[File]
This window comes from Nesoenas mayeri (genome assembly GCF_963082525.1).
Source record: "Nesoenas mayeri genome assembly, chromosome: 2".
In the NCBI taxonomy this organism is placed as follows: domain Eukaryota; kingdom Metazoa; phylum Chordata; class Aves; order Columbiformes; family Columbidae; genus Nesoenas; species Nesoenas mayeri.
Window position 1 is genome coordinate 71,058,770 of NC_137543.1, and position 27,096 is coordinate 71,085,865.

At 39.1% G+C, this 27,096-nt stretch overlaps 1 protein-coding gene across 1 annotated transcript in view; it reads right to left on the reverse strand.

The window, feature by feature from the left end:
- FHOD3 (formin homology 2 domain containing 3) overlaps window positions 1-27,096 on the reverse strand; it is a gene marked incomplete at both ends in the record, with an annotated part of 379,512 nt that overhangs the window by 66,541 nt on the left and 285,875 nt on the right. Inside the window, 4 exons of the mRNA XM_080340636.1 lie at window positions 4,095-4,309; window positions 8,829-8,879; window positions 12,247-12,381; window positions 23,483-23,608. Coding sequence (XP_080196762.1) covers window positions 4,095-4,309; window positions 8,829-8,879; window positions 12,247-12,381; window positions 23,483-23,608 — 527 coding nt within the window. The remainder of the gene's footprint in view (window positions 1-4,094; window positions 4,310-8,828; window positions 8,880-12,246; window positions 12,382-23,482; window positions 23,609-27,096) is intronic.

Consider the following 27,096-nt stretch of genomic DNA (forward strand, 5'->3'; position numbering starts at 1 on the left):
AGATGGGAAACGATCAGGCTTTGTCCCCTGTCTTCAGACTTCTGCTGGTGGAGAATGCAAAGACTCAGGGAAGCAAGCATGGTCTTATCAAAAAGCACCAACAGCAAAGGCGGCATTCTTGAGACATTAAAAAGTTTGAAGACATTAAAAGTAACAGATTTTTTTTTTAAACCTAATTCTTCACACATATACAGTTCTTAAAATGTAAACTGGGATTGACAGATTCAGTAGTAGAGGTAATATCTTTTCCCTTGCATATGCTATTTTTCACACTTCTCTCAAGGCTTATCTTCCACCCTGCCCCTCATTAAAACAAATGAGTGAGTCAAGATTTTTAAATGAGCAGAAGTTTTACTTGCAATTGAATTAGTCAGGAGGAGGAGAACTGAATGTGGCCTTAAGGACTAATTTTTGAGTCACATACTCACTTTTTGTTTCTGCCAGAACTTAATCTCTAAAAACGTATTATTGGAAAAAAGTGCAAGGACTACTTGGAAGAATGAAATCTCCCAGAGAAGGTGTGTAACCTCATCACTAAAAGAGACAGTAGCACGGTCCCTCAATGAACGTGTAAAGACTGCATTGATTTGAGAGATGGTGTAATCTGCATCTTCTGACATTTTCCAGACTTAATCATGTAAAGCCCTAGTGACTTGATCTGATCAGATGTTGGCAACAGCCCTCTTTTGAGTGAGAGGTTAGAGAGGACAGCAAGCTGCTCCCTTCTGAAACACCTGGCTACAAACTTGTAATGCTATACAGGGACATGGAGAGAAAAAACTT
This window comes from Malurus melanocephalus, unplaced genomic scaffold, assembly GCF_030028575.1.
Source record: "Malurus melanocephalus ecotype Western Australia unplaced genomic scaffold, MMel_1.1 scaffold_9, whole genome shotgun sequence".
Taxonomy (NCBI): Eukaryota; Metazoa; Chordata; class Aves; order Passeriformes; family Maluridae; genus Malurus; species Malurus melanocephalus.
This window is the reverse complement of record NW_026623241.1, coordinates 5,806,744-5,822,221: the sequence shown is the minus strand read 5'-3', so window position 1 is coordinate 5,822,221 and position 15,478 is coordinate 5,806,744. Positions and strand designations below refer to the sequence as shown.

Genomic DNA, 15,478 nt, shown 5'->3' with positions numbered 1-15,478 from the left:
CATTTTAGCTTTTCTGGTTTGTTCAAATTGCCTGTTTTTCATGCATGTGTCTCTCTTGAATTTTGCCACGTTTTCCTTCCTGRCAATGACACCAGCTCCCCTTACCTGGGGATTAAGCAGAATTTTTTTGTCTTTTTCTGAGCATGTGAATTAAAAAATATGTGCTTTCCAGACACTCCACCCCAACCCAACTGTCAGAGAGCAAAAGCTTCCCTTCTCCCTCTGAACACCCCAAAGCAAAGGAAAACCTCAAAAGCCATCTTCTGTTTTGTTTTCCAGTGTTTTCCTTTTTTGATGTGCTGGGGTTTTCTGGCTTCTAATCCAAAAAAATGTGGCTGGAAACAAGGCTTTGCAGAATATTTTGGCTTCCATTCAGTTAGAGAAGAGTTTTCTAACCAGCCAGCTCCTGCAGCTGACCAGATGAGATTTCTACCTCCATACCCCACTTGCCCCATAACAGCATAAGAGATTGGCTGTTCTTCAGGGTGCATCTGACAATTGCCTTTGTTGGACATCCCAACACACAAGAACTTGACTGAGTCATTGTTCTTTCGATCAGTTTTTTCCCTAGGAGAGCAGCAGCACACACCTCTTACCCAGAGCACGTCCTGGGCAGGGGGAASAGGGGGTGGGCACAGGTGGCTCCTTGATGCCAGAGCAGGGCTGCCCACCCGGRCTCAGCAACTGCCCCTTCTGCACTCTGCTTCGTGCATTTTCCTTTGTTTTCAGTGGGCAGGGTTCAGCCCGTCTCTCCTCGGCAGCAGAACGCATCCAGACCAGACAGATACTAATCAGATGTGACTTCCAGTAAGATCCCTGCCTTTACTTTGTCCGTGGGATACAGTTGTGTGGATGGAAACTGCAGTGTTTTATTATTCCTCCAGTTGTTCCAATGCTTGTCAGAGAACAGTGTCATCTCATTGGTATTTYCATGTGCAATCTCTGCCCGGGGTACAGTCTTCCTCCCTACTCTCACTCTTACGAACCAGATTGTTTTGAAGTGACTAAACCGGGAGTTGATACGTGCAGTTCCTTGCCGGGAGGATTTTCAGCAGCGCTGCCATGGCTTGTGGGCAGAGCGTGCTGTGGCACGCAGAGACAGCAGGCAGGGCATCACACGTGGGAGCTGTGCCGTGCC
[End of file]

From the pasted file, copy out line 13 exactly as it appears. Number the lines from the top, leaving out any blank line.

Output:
This window is the reverse complement of record NW_026623241.1, coordinates 5,806,744-5,822,221: the sequence shown is the minus strand read 5'-3', so window position 1 is coordinate 5,822,221 and position 15,478 is coordinate 5,806,744. Positions and strand designations below refer to the sequence as shown.